I also never saw a single piece of trash- not a straw or a cigarette butt or a fallen leaf. Multides of Chinese people are employed as street sweepers, using grass brooms. I even saw Chinese women cleaning and polishing the guard rails on the highways! Like their clothing, appearance is everything. In Jiuzhai National Park on the Tibetan Plateau, the 100’s of miles of guard rails and upright posts were concreted over with tinted cement and carved into while wet to look like tree bark!
Yet they hocker up phlegm and spit constantly- everywhere- the nicest restaurants, in trains- right on the floor. Since it was freezing all the time, frozen globs of sputum are everywhere. And the toddlers don’t wear diapers but crotchless pants. They will be bundled in winter jackets, hats and gloves but their crotches are open to the elements. When they have to poo or pee, they either squat themselves WHEREVER THEY ARE, or their moms suspend them. I guess the street sweepers clean up the turds. When you walk, you don’t look out for dog turd land mines, but baby turds.
It is freezing, below freezing, INSIDE nearly every building, except for the finest hotels- schools, restaurants, homes, everyone wears down jackets, hats and gloves. We were basically cold for the whole month. But the crazy thing is it is OK with them. They accept it. Someone told us that they can’t afford to buy heat. I think I’d forego the fashion boots instead. But they go one step further and leave doors and windows hanging wide open to the 20 degree weather, while they are trying to enjoy a restaurant meal.
I suppose since the weather and temperature is the same inside and out, they do a lot of things outdoors. Ping pong is the game of choice at school “recess” and there are DOZENS of tables lined up in the school yards. There are groups of card games going on in the streets, women knitting, playing a matching ceramic tile game called Mahjong. We could be climbing a hill in a park and someone will be standing in the woods just singing their heart out, or doing tai chi or dancing with a long scarf to music or getting their inner ears “massaged” with a long flexible metal wire! (yikes!) or drawing Chinese characters with water and a large brush on the stone square as a way of mediation.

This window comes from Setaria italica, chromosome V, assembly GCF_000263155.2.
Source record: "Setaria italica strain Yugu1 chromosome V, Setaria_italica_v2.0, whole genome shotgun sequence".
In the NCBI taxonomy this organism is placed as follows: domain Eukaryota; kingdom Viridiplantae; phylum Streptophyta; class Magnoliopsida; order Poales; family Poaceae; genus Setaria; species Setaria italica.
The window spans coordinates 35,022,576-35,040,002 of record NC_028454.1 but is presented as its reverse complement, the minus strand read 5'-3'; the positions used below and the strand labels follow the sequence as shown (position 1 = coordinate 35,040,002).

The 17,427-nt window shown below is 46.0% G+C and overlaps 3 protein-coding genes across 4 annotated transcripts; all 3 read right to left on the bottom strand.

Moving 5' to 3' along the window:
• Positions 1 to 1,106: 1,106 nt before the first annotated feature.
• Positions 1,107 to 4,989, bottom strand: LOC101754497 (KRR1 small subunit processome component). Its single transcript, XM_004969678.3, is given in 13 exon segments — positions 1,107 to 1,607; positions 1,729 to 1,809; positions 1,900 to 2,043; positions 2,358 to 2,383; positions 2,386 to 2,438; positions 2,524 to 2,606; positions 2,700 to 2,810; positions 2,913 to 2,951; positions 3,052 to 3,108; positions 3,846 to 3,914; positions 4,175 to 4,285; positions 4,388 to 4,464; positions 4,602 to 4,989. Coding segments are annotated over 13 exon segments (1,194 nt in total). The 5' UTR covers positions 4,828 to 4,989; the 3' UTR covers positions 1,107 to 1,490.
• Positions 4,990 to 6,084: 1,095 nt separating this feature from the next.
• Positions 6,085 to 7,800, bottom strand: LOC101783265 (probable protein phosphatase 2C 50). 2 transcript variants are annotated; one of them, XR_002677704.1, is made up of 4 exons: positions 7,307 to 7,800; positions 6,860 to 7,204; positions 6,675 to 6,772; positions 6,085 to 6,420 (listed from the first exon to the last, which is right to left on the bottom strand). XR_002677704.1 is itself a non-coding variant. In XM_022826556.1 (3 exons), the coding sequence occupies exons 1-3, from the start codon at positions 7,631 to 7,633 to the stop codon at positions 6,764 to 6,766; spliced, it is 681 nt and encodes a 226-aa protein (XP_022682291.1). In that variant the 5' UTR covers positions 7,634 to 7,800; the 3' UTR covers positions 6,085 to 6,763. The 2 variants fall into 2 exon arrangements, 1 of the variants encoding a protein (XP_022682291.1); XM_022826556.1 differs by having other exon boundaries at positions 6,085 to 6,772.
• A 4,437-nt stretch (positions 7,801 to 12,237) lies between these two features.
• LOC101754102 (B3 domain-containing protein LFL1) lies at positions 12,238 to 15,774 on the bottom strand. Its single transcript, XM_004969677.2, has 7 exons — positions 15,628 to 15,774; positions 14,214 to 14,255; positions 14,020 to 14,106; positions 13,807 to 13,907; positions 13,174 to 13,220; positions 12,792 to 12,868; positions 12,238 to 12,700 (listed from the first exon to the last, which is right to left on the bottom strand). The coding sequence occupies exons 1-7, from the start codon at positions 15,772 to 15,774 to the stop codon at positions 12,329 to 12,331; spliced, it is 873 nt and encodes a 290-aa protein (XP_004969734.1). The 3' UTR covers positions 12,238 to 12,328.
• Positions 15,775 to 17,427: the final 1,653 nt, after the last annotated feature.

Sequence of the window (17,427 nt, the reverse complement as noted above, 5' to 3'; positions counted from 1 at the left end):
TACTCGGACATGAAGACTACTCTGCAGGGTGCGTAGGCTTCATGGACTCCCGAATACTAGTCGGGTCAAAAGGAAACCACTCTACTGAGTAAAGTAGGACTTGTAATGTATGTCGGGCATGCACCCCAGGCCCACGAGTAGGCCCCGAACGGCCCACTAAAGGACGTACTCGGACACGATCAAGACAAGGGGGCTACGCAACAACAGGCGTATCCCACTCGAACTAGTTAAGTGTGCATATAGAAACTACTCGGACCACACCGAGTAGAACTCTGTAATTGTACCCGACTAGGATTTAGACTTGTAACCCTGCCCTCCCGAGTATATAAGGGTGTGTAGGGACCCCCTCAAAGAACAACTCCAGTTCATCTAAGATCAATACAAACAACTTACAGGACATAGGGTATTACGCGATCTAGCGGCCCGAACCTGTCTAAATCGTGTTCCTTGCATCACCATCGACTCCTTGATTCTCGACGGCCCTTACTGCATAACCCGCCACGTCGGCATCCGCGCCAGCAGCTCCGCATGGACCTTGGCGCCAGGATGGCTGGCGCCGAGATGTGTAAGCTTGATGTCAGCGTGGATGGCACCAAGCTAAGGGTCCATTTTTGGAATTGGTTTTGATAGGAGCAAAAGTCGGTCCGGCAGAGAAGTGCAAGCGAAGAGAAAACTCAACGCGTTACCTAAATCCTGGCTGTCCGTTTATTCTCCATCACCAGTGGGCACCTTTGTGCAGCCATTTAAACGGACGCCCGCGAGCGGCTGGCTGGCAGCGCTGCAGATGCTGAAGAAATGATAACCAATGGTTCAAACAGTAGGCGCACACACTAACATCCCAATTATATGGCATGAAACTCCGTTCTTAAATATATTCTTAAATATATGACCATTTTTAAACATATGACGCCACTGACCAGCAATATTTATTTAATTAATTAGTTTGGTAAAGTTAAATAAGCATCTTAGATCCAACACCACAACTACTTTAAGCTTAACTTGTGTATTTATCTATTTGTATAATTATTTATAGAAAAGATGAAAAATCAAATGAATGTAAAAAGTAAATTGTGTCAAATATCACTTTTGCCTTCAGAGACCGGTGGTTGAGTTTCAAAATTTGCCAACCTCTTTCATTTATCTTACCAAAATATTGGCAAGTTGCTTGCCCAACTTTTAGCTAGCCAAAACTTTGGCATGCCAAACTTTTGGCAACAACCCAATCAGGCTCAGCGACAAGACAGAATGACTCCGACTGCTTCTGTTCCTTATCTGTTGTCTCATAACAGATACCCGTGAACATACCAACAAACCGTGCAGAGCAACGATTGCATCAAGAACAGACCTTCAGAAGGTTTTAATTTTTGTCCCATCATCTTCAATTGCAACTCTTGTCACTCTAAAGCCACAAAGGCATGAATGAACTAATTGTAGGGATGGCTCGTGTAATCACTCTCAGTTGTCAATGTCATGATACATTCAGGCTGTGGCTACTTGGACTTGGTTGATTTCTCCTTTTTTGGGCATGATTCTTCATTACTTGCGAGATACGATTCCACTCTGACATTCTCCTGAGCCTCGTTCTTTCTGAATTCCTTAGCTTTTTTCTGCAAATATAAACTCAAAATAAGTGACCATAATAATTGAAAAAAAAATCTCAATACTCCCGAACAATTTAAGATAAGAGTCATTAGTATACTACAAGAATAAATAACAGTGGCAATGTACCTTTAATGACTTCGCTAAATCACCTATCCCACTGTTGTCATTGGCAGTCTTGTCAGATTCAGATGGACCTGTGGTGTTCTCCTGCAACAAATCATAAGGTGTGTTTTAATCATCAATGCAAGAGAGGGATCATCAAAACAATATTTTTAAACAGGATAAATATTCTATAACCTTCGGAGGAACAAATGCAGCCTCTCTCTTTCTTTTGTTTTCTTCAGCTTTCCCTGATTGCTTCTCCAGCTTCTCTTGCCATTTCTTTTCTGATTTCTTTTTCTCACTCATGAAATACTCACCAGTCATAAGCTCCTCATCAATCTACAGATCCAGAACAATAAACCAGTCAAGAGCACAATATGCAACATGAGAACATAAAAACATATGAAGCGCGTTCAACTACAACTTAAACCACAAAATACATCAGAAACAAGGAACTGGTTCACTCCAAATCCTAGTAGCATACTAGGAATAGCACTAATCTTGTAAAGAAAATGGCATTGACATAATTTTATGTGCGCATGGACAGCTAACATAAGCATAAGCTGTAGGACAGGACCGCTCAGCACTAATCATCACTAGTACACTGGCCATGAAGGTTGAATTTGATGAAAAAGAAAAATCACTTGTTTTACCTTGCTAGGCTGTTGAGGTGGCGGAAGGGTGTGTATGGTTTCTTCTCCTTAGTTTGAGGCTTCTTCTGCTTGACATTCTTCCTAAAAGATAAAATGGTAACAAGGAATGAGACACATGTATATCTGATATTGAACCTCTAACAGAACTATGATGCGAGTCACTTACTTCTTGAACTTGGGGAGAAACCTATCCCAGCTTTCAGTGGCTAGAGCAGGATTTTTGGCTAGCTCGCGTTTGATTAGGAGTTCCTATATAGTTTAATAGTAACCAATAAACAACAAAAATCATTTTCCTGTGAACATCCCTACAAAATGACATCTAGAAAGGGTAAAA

Many times throughout the course of the day, we would look at one another and be surprised and just remark, “This is China.”
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Thanks, Cindy. That’s the most honest sounding appraisal of China I’ve ever read. I almost feel as though I’ve experienced the place personally. Certainly there is much more to be known, but what you’ve shared provides some meaningful insights into the place and the people.
My acupuncurist shared a DVD with me recently titled “9,000 Needles”, which I recommend as worth looking for. China is vast and complex and I think you’d be touched by the contrast that the film presents to the fashionistas on motor scooters.
Hope you all feel healthy soon,
thanks so much for your input- there will be more blogs coming!
Glad you made it back and that you survived the germs.